Williams Companies (WMB 0.97%), one of the world's largest natural gas pipeline companies, saw its stock price plummet in recent months. This precipitous drop in price seems to have made the board nervous that some other company might try to take Williams over while the stock was so cheap -- so the company adopted a "poison pill" provision to thwart such attempts. That's probably for the best, since those shareholders not attempting a mutiny will come out better off.
Shareholder rights agreement
Takeover attempts happen often in the public markets. If a takeover is possible, it's safe to assume that a stock is trading at a lower price than what the acquirer thinks it should be trading at. Typically, companies can see takeover attempts coming, because the acquirer will start purchasing a large quantity of shares. Companies can institute a defensive measure with their common stock known as a "poison pill."
On March 30, Williams issued to its shareholders a unique sort of dividend, effective for one year. Instead of distributing money to shareholders, this dividend gives the holder the right to purchase 1/1000th of a preferred share -- a fraction that carries the same dividends and voting power as one regular share of Williams's common stock -- for $60.68 each, if someone buys up 5% of the company's shares without the board's approval.
The trigger of the rights only applies to any parties that acquire 5% of the company with the intent of taking it over. If someone ends up having 5% of the company's common stock through passive investing, or after consultation with the board, nothing happens. Holding the right does nothing for the shareholder until someone tries to take the company over. Once that occurs, the shareholders can purchase those fractions of preferred shares. Unless the investor really likes Williams, they're not likely to exercise that right.
If someone does mount a takeover bid, it's more likely that the company itself will exercise all those rights to buy fractional preferred shares, at a deeply discounted cost to it of $0.001 per right -- or $1.00 for every preferred share -- thanks to an "exchange" clause that lets Williams do exactly that. This will effectively double the amount of shares the company has outstanding.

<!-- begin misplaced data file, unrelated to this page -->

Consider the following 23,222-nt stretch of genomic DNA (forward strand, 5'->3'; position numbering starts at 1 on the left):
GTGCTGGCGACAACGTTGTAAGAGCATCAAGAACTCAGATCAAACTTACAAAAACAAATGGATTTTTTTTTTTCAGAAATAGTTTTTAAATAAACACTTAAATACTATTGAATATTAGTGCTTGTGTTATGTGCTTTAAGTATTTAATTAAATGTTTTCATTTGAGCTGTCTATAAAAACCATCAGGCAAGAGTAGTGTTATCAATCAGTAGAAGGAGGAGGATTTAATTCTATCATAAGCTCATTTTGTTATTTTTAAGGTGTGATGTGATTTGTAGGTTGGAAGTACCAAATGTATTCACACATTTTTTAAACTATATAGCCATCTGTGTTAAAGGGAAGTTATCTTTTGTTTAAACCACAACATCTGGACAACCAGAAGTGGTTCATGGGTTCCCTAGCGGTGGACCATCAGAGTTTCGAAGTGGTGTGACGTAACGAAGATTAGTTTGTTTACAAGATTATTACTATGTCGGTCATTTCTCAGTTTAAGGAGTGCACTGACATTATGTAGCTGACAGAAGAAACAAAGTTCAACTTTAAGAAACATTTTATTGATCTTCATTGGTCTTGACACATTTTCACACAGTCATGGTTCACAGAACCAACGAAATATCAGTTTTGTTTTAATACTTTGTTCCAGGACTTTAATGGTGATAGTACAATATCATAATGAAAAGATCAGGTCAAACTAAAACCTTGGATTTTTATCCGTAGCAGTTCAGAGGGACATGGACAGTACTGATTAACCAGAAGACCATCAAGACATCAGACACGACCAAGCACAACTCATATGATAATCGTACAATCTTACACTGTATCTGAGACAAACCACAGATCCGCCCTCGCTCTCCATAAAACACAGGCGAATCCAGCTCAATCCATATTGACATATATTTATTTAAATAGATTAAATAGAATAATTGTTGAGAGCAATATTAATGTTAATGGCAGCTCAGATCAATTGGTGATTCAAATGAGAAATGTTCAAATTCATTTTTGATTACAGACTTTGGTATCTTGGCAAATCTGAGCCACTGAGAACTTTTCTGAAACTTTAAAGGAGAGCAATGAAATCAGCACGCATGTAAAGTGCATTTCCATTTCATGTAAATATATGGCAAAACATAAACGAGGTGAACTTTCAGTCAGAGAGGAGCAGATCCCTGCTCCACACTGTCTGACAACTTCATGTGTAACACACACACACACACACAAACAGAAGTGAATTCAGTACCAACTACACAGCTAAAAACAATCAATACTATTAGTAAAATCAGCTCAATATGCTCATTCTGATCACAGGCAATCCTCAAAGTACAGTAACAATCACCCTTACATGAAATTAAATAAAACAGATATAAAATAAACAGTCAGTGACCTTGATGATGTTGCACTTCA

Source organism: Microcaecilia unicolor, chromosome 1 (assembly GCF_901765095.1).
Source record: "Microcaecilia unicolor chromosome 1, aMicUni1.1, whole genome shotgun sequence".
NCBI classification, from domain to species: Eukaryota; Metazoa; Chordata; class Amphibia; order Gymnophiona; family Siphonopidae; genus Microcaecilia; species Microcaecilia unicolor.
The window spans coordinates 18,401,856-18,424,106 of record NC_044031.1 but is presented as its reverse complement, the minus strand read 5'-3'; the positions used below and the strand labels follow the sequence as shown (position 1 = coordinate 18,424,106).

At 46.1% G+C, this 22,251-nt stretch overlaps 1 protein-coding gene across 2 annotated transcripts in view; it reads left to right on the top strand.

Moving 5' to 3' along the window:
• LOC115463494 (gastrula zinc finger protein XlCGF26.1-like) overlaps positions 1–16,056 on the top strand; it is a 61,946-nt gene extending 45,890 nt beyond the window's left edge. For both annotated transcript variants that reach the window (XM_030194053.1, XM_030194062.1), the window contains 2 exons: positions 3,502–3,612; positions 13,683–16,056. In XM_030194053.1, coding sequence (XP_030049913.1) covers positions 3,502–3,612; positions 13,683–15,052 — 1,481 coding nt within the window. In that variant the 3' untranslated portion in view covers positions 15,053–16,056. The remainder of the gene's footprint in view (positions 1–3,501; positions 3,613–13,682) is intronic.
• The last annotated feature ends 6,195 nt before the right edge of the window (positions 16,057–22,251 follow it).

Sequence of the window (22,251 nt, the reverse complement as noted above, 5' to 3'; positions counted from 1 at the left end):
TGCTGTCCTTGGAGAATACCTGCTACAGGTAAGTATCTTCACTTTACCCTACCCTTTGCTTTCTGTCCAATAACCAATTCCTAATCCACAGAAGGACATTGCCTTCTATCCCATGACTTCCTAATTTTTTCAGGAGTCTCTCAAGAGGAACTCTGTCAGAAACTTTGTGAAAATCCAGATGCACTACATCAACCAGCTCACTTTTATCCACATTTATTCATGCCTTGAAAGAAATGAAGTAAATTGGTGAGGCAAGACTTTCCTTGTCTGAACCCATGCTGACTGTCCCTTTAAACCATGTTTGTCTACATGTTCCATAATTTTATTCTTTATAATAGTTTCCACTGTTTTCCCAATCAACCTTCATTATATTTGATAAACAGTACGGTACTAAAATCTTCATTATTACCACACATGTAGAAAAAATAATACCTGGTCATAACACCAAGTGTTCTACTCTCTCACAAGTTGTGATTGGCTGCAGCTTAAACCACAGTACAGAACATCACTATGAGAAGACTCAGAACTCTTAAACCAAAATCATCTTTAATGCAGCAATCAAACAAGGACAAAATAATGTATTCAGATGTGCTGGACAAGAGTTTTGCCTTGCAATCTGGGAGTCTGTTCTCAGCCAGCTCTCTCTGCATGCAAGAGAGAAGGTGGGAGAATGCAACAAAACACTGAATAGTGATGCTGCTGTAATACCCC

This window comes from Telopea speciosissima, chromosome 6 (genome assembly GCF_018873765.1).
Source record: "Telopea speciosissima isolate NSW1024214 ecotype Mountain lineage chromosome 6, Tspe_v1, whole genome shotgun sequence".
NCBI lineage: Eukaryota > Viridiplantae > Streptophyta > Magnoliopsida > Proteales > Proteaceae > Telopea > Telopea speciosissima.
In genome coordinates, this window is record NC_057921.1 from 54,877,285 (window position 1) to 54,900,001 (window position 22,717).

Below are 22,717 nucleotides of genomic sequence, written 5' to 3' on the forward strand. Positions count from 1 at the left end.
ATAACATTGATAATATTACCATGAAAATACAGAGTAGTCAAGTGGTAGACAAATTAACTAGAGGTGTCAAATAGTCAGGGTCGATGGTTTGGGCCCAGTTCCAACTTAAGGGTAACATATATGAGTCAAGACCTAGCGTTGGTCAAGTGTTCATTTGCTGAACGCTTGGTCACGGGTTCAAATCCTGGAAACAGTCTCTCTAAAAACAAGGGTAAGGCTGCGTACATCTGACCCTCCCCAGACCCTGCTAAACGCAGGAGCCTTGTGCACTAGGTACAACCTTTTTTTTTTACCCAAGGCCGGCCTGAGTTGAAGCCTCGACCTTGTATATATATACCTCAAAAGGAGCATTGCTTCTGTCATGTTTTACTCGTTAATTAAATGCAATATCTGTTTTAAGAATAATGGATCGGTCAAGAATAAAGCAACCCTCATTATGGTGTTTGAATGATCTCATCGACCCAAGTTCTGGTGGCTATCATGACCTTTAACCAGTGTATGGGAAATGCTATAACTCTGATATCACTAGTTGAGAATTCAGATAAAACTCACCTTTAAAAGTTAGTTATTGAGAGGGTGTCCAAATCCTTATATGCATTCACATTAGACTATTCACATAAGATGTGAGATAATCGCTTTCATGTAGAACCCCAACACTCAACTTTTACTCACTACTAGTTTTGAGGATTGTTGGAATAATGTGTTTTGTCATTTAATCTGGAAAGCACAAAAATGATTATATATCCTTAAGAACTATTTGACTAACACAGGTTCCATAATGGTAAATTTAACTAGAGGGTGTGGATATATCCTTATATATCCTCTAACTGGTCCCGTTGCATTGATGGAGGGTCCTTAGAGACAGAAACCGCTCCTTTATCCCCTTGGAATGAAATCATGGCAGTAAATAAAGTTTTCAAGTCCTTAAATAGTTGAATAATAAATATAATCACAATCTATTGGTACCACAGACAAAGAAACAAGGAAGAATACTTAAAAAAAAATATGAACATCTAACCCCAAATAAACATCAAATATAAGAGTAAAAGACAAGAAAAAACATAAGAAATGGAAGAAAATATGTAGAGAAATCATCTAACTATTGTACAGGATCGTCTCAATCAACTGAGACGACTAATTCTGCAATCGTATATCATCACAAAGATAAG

Once any would-be acquirer's position has been this diluted, they'd pretty much have to buy all of the shares they already bought, again. And that's assuming the company's potential acquirer hasn't already been scared off by the huge costs this would add to any takeover attempt.
Why a takeover may not be a good thing
There are two ways to take over a publicly traded company: negotiating a price with the company's board of directors, or buying enough shares to get a takeover voted in by shareholders. The latter is known, appropriately enough, as a hostile takeover.
Companies fearing a takeover may institute any number of methods to make it more difficult, or more expensive, for the potential acquirer to buy enough stock on the open market. Williams's move makes it immensely more expensive for any potential acquirer to do so.
Williams did this specifically in response to the decline in the company's stock price over the past two months. The company may not want to be taken over for any number of reasons. Either its long-term objectives won't be met if it gets new leadership; the executives like their jobs; or, most likely, the company believes the price at which it could be taken over is much too low.
In announcing the poison pill, the company's board stated that its current low share price is "a unique dislocation" from its real value. Amid COVID-19 concerns and plunging energy prices, the price of its stock plummeted from a recent high of $29 in July last year, to below $9 in March of this year. The stock has since doubled from that low. Any party that might have wanted to take Williams over at $29 might feel even more motivated now, around $18.
Thus far, no outsiders have acquired enough shares to indicate an attempted coup. But by implementing this poison pill, the board is showing the investing world that it believes the company is much more valuable than its current lows.
Corporate takeovers aren't inherently bad for shareholders. When the acquirer shares a company's current goals, sometimes these takeovers can work out in the shareholders' best interest.
The company is likely only trying to deter the type of takeover that would end up enriching the party taking it over, while leaving the shareholders with nothing. Sometimes these are leveraged buyouts, leaving the company saddled with debt it cannot repay. Other times, the company gets acquired and stripped of assets for its new owners' benefit, leaving it a fraction of its previous size.
Luckily for Williams's shareholders, the company's board thinks the business is much more valuable than its current share price -- and believes it has the talent to help the shareholders realize that value. If the board is this confident in the company's value, investors may want to take a closer look at it.